My last contact with Bob Blust was on 11 September 2021, after he had noticed a new article about an ancient DNA study from Indonesia. He added a little note in the email: “I seem to be late in learning about it”. This comment encapsulated his attitude of non-stop work and learning anew. He aimed perpetually to improve and expand knowledge, while many other scholars would have rested on their laurels after equalling just a fraction of Bob’s accomplishments.
On 6 January 2022 (Canberra time), I was informed by Peter Bellwood that Bob had just passed away. The news brought enormous sadness. I felt the emptiness and loss in my heart for the next few days. Although Bob Blust and I could not discuss our ideas face to face, he improved my life and work through his insightful guidance and his living example as a scholar. Through emails, often very brief, I learned about an extraordinary scholar with a scientific mind, a poet’s soul, and a great passion for exploring the world of knowledge. Bob’s outstanding achievements have left a legacy to inspire and enlighten us.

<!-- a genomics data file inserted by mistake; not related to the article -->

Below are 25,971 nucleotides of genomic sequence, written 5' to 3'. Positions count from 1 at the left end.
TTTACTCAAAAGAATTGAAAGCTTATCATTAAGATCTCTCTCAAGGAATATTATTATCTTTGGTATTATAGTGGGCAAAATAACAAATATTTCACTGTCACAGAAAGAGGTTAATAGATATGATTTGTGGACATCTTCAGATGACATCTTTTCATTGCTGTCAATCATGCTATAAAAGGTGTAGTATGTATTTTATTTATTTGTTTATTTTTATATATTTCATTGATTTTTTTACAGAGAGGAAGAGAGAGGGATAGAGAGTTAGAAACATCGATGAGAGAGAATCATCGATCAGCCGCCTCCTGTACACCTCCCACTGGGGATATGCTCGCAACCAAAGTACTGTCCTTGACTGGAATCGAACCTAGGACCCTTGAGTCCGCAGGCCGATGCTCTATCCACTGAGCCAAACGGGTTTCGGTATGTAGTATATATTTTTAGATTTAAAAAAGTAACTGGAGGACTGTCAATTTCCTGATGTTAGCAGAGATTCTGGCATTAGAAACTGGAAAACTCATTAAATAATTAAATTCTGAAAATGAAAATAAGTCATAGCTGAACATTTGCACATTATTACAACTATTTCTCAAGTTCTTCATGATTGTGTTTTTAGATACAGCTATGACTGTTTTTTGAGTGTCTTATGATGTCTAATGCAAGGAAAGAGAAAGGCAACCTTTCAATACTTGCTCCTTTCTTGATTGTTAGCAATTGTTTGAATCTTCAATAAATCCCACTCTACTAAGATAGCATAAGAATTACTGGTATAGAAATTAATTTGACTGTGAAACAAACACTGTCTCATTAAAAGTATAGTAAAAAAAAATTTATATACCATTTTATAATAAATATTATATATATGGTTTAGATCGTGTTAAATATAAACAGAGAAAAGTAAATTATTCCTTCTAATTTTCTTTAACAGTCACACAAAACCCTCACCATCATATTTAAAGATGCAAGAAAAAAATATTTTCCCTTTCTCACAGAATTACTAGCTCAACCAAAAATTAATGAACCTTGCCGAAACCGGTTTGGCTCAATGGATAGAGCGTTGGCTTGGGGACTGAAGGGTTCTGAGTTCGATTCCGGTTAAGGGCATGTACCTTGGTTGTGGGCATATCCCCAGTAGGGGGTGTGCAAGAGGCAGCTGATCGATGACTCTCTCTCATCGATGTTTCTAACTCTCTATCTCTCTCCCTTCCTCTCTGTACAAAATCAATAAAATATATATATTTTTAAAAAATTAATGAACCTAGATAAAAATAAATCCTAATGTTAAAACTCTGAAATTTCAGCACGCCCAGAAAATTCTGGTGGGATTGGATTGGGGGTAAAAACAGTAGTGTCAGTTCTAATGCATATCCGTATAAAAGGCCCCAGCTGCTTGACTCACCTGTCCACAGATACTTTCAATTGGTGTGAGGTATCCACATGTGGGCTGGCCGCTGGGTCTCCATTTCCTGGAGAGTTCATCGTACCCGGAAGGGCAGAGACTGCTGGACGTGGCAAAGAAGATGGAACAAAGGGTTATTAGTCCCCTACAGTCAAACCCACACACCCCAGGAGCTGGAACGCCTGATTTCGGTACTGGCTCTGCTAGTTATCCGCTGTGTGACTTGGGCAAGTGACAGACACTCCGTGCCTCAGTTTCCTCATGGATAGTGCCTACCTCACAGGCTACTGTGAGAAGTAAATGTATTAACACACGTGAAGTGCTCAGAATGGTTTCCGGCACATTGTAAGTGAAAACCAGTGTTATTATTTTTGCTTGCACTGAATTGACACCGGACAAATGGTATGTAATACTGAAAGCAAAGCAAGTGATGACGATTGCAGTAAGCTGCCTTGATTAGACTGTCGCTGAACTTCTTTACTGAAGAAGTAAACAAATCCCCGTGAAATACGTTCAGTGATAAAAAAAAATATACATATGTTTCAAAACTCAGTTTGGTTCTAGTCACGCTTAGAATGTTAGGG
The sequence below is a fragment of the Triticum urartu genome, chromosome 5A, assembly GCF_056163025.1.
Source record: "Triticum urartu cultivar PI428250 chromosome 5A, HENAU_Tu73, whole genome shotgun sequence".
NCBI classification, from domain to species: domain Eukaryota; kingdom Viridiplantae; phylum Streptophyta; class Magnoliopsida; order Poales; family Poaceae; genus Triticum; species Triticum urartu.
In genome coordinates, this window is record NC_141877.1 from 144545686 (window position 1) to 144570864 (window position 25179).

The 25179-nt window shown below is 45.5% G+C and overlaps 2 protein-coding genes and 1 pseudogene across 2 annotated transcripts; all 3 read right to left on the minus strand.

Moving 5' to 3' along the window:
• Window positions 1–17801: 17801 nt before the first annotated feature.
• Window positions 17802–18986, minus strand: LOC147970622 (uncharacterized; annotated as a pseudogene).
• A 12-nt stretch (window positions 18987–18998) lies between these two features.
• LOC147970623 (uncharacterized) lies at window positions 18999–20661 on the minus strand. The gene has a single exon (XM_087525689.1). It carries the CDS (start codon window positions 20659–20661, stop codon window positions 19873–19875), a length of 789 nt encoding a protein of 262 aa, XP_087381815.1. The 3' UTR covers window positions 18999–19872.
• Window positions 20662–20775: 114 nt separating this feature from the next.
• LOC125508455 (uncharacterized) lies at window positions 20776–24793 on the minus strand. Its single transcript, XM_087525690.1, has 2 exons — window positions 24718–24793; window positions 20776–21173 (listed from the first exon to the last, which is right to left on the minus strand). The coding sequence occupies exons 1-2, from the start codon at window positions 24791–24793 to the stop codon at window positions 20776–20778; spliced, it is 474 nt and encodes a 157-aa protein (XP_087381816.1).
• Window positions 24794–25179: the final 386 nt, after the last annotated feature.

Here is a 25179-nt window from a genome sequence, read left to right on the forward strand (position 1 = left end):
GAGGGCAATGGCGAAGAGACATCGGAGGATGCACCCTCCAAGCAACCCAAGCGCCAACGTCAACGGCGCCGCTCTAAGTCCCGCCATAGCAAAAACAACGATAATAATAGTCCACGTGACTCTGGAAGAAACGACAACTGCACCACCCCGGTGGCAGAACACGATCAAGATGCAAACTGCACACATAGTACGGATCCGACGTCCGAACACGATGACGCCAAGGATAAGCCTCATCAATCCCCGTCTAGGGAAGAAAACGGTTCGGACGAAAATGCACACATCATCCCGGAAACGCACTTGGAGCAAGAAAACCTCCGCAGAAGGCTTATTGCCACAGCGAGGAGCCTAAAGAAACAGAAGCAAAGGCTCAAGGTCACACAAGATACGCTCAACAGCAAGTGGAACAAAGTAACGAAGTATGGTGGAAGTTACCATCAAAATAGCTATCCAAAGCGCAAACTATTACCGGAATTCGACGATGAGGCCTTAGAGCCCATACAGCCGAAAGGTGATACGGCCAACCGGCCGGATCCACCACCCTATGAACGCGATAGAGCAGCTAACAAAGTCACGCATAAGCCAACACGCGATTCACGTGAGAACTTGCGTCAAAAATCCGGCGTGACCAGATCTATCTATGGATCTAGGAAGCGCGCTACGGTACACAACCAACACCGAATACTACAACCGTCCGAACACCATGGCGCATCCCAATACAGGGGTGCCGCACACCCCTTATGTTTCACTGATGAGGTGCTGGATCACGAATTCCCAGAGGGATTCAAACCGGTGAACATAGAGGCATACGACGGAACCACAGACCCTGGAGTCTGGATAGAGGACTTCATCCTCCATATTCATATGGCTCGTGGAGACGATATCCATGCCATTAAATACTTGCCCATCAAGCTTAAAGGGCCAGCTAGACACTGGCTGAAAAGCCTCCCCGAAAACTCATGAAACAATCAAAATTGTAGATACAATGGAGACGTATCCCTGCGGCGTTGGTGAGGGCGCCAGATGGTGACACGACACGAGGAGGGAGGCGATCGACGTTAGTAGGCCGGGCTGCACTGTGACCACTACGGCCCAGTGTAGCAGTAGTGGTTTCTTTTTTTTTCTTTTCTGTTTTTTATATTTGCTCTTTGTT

Hsiao-chun Hung (洪曉純) is an archaeologist at the Australian National University (Her University profile: https://researchprofiles.anu.edu.au/en/persons/hsiao-chun-hung; and Academia.edu profile: https://anu-au.academia.edu/HsiaochunHung).
This article was published as part of a special issue titled ‘In The Memoriam: Robert Blust, 1940-2022.’